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Overwatch’s new replay system is a powerful tool for photography, bragging

Fs for Genji

Overwatch added its long-awaited replay feature this week, allowing players to go back through their last ten games in order to see what went right, what went wrong, and how they might improve. Alternatively, it's a nice way to get a look at the hard work of the environment and asset artists that usually gets overlooked in the whirlwind of battle. And it's a very good excuse to point out all your killer plays, particularly for the underappreciated tank and support classes who will never get recognised by the cruel eye of the play of the game algorithm.

Overwatch is an undeniably pretty game, and even moreso when you have a freecam. Here are the blue skies and snowy peaks of Hanamura.

Someone on Blizzard's design team has the same aesthetic appreciation that I do for the old juxtaposed with the new, best seen in the three historical stages of London that we all know and love: factory, Big Ben, slick glass skyscraper.

The feature has also given me an excellent excuse to engage in my favourite photo mode hobby: getting to assets that really weren't designed to be seen close up. I'm not poking fun at the developers here, I genuinely love getting into the seams of games to see them for the imperfect collections of hard work that they are. I actually wanted to write about it recently, but then I stumbled on this article by Jim from seven years ago and he basically has it covered.

"Here’s to the limitations of games, and their thin, crackly walls and floors, often too frail a boundary to hold back the gamer. Let’s cheer the netherworld borders that these processes create. May they always play host to explorers who want to get beyond those painted corridors," he says. To that end, here's some treasure I found underneath Route 66. It's burning tyres. What are they doing down there? Answers on a postcard, please.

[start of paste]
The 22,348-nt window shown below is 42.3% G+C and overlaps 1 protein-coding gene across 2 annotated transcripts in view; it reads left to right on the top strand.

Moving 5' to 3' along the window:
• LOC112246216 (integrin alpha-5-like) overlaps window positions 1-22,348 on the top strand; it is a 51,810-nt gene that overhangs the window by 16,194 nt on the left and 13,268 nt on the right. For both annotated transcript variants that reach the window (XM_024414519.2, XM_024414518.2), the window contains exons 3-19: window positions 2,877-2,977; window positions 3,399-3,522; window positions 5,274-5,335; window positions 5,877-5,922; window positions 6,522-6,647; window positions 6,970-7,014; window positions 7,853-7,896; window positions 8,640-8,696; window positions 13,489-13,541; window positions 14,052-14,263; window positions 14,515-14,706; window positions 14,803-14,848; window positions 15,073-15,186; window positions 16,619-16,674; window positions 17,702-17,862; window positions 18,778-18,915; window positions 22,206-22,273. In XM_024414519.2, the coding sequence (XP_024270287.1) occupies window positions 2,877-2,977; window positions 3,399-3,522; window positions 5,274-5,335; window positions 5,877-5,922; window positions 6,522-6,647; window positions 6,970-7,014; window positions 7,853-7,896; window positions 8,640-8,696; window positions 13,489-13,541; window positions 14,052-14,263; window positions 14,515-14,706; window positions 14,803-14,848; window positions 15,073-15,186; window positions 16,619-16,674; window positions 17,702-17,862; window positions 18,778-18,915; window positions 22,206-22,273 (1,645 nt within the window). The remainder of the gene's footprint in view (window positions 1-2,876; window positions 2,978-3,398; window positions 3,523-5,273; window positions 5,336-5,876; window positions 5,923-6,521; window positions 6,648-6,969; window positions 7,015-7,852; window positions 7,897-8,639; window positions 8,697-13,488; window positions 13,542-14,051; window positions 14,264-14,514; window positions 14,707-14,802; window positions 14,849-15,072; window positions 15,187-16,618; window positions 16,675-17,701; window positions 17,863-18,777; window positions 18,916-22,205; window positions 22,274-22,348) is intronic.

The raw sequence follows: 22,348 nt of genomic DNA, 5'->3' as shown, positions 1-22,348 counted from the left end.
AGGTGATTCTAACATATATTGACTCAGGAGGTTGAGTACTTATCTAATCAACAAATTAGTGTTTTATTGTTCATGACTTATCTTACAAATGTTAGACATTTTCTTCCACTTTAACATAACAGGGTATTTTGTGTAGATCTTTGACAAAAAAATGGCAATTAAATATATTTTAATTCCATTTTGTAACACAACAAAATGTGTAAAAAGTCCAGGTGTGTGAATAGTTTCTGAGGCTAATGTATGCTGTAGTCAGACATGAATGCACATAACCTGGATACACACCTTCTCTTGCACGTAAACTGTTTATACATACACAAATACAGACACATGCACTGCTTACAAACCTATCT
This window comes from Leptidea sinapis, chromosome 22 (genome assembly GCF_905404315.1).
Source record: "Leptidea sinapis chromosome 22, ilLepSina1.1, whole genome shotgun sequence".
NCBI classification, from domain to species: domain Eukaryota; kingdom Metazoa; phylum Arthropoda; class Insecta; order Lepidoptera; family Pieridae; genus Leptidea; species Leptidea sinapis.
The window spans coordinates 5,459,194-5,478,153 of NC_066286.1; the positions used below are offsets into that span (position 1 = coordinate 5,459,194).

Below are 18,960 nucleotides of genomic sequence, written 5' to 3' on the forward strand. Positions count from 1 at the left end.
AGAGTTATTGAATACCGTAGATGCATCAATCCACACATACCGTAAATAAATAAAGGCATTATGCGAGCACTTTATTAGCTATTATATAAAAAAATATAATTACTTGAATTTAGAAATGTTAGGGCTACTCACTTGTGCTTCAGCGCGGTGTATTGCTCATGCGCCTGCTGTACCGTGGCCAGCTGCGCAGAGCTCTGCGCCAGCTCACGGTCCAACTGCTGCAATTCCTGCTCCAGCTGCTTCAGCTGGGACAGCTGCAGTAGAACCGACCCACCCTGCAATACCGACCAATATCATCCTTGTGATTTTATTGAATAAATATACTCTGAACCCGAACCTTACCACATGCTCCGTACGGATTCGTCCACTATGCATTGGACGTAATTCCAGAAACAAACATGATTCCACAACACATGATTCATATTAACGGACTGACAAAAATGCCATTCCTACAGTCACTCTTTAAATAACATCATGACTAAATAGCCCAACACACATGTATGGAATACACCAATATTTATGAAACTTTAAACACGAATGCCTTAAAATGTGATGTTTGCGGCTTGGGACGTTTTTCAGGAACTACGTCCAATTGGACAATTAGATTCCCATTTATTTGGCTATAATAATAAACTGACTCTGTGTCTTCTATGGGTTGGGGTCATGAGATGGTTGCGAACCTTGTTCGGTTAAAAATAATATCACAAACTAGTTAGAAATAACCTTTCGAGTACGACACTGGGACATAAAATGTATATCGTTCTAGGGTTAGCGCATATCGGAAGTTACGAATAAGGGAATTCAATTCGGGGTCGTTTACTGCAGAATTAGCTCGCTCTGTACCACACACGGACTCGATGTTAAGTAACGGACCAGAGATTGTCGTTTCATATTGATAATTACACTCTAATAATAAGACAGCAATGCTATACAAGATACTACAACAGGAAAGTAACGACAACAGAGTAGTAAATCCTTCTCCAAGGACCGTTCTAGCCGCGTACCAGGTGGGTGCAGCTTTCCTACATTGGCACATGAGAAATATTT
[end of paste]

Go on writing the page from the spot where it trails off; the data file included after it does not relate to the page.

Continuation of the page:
There are an awful lot of assets in the distance on these maps that I went to visit, like the statue on Ilios. It looks weathered from its long years at sea.

The absolute best thing to seek out with freecam is birds, as I've said before. Overwatch's vary from reasonably detailed (Eichenwalde)... not so much (Numbani).

The heroes also have some choice facial expressions. Hammond is literally always having the time of his life.

Mercy, though, might want to invest in some hair grips. (NB: the Shanghai Dragons skin D.Va in some of these shots is me, but this Shanghai Dragons skin Mercy is simply a kindred spirit.)

As I said, though, the replay system is also ideal for bragging. That's great for when you want to show off for your mates, but it does genuinely go some way to addressing a problem that Overwatch has never quite been able to address, which is how to give the less flashy plays of tanks and supports their dues. I can finally, finally demonstrate the power of D.Va's defense matrix, for example, which absorbs incoming projectiles, including many ultimate abilites. Since the test servers currently have a McCree buff, that mostly means eating unpracticed Deadeyes, at the moment.

I also wouldn't have known about this Winston bubble shielding the team, especially this oblivious Ashe, from a bomb directly on the point. You can see how much else is going on from the shere amount of particle effects, so it makes sense that these things pass you by in the moment, but the replay system brings them to light.

And then there's the fact that I will be capturing every time I kill a damage dealing hero as the healer Mercy, thank you very much. Like this Genji.

He tried it twice.

I am very enamoured with this mode and I can't wait for it to come to live servers. Though it might need a touch of bug fixing first. Some very strange kind of T-pose happens to D.Va's model on occasion. Here's me and an enemy practising our synchronised dives.

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